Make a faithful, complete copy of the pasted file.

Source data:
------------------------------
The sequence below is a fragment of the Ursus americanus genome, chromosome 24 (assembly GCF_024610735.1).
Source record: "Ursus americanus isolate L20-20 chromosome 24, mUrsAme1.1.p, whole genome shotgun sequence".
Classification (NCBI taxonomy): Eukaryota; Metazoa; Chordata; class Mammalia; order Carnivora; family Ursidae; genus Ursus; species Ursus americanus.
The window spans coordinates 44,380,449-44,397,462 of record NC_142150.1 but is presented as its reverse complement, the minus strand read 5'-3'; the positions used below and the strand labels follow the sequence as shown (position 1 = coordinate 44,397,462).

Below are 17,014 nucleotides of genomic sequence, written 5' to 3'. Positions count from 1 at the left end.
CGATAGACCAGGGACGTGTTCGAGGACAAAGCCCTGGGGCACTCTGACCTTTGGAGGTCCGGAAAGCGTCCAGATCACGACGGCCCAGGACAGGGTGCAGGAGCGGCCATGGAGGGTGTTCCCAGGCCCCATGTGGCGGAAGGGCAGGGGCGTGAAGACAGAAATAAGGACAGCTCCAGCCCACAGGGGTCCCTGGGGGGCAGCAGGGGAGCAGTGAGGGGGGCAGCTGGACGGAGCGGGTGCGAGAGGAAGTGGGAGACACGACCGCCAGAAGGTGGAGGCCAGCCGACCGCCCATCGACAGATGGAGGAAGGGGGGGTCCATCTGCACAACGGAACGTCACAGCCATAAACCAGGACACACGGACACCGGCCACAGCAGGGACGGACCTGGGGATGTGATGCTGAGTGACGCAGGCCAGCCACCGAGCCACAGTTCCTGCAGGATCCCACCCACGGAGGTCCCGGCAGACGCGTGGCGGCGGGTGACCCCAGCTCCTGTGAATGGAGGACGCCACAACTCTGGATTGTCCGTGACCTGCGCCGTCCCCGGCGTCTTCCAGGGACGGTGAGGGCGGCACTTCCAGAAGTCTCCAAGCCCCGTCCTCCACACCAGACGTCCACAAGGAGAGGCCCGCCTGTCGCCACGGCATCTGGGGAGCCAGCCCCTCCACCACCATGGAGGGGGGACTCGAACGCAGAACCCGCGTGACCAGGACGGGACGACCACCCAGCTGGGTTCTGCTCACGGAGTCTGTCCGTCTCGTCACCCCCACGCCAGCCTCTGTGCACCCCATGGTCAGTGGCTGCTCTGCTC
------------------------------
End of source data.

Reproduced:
The sequence below is a fragment of the Ursus americanus genome, chromosome 24 (assembly GCF_024610735.1).
Source record: "Ursus americanus isolate L20-20 chromosome 24, mUrsAme1.1.p, whole genome shotgun sequence".
Classification (NCBI taxonomy): Eukaryota; Metazoa; Chordata; class Mammalia; order Carnivora; family Ursidae; genus Ursus; species Ursus americanus.
The window spans coordinates 44,380,449-44,397,462 of record NC_142150.1 but is presented as its reverse complement, the minus strand read 5'-3'; the positions used below and the strand labels follow the sequence as shown (position 1 = coordinate 44,397,462).

Below are 17,014 nucleotides of genomic sequence, written 5' to 3'. Positions count from 1 at the left end.
CGATAGACCAGGGACGTGTTCGAGGACAAAGCCCTGGGGCACTCTGACCTTTGGAGGTCCGGAAAGCGTCCAGATCACGACGGCCCAGGACAGGGTGCAGGAGCGGCCATGGAGGGTGTTCCCAGGCCCCATGTGGCGGAAGGGCAGGGGCGTGAAGACAGAAATAAGGACAGCTCCAGCCCACAGGGGTCCCTGGGGGGCAGCAGGGGAGCAGTGAGGGGGGCAGCTGGACGGAGCGGGTGCGAGAGGAAGTGGGAGACACGACCGCCAGAAGGTGGAGGCCAGCCGACCGCCCATCGACAGATGGAGGAAGGGGGGGTCCATCTGCACAACGGAACGTCACAGCCATAAACCAGGACACACGGACACCGGCCACAGCAGGGACGGACCTGGGGATGTGATGCTGAGTGACGCAGGCCAGCCACCGAGCCACAGTTCCTGCAGGATCCCACCCACGGAGGTCCCGGCAGACGCGTGGCGGCGGGTGACCCCAGCTCCTGTGAATGGAGGACGCCACAACTCTGGATTGTCCGTGACCTGCGCCGTCCCCGGCGTCTTCCAGGGACGGTGAGGGCGGCACTTCCAGAAGTCTCCAAGCCCCGTCCTCCACACCAGACGTCCACAAGGAGAGGCCCGCCTGTCGCCACGGCATCTGGGGAGCCAGCCCCTCCACCACCATGGAGGGGGGACTCGAACGCAGAACCCGCGTGACCAGGACGGGACGACCACCCAGCTGGGTTCTGCTCACGGAGTCTGTCCGTCTCGTCACCCCCACGCCAGCCTCTGTGCACCCCATGGTCAGTGGCTGCTCTGCTC